For the typographers among us

rogersgeorge on March 1st, 2012

A while back I touched on the subject of page layout. 100% of the people who commented expressed interest in having me go into more detail on the subject. That task has been on a burner ever since, and eventually I’ll be posting a couple posts on the subject.

This post touches on something related to page layout, word layout, or kerning. Kerning refers to setting the space between letters so they look the right distance apart. Back in the days of hand-set type, the letters looked rather like rubber stamps on rectangular blocks of metal (the body of the type). Some letters were so far from rectangular that they looked too far from one or more of their neighbors. So the typographers made the letters extend a bit over the edge of the body. This was called a kern. Two letters that need to be kerned when they are next to each other is called a kerning pair. Look at the A and W in the top example below. The AW pair looks too far apart, even though the bottom of the A and top of the W are exactly lined up.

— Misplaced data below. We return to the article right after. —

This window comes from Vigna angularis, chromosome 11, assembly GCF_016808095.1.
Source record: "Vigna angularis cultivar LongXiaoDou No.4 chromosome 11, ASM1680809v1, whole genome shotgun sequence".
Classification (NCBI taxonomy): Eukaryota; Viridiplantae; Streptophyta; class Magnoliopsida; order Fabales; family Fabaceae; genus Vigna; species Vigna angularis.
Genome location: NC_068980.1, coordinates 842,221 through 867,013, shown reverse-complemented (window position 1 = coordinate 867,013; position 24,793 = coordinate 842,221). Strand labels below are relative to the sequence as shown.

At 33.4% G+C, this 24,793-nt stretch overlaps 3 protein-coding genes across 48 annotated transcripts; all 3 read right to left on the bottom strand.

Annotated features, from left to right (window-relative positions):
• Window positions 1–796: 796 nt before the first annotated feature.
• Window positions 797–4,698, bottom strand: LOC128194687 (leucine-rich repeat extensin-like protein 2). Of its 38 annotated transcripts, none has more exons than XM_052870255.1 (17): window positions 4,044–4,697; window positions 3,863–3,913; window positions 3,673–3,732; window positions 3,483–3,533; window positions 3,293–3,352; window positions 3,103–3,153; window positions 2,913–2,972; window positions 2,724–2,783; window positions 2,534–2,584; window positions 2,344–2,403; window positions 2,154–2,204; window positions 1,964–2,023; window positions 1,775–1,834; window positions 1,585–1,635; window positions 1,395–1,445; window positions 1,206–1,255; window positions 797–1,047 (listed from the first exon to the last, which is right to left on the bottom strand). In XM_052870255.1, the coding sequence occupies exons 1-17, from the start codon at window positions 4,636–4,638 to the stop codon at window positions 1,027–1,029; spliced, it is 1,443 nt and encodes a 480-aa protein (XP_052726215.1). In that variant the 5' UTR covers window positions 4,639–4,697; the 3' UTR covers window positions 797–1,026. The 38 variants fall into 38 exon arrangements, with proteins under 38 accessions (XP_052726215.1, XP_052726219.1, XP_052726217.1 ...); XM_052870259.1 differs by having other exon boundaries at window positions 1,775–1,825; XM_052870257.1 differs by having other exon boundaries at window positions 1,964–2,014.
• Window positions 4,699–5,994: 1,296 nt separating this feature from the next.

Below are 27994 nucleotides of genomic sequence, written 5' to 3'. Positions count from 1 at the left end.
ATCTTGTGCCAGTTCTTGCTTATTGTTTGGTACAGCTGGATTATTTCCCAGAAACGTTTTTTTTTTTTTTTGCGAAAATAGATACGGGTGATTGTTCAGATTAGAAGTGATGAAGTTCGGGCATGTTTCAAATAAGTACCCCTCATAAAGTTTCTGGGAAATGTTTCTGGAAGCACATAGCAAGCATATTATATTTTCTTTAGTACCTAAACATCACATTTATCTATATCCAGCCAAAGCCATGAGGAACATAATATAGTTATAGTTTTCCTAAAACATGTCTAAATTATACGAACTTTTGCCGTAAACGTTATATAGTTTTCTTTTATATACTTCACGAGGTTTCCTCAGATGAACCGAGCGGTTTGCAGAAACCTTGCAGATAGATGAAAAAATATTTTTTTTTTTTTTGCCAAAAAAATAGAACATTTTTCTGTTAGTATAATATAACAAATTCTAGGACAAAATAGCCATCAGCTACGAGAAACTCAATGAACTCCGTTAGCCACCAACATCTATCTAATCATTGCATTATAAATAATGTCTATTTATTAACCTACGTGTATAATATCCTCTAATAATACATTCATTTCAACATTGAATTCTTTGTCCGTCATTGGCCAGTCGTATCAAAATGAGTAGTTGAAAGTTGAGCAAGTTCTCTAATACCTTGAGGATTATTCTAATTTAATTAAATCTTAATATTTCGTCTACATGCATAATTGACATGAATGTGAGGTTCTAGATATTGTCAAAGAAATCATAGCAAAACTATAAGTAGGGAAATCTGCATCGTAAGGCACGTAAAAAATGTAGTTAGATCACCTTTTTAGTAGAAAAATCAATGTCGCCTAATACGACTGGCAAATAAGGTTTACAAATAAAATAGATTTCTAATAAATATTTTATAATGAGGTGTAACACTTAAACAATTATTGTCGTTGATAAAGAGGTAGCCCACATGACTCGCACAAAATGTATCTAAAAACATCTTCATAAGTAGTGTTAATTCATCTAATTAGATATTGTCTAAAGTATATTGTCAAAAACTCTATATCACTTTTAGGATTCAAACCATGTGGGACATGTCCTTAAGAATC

Many electronic fonts these days come with kerning pairs built in. Kerning is tricky because it is so subjective (it has to “look” right) and the correct kerning varies depending on the font size.

Font management software exists that allows you to fine tune the kerning on your own.┬áCan you see the difference between the middle and bottom examples? Think you might like to try your hand at some manual kerning? Here’s a link to a site that lets you manually set the kerning. The first example shows you the correct location of the letter that needs to move so you can practice using the direction keys. It gives you a score after each word. Beware: they get harder as you go along.

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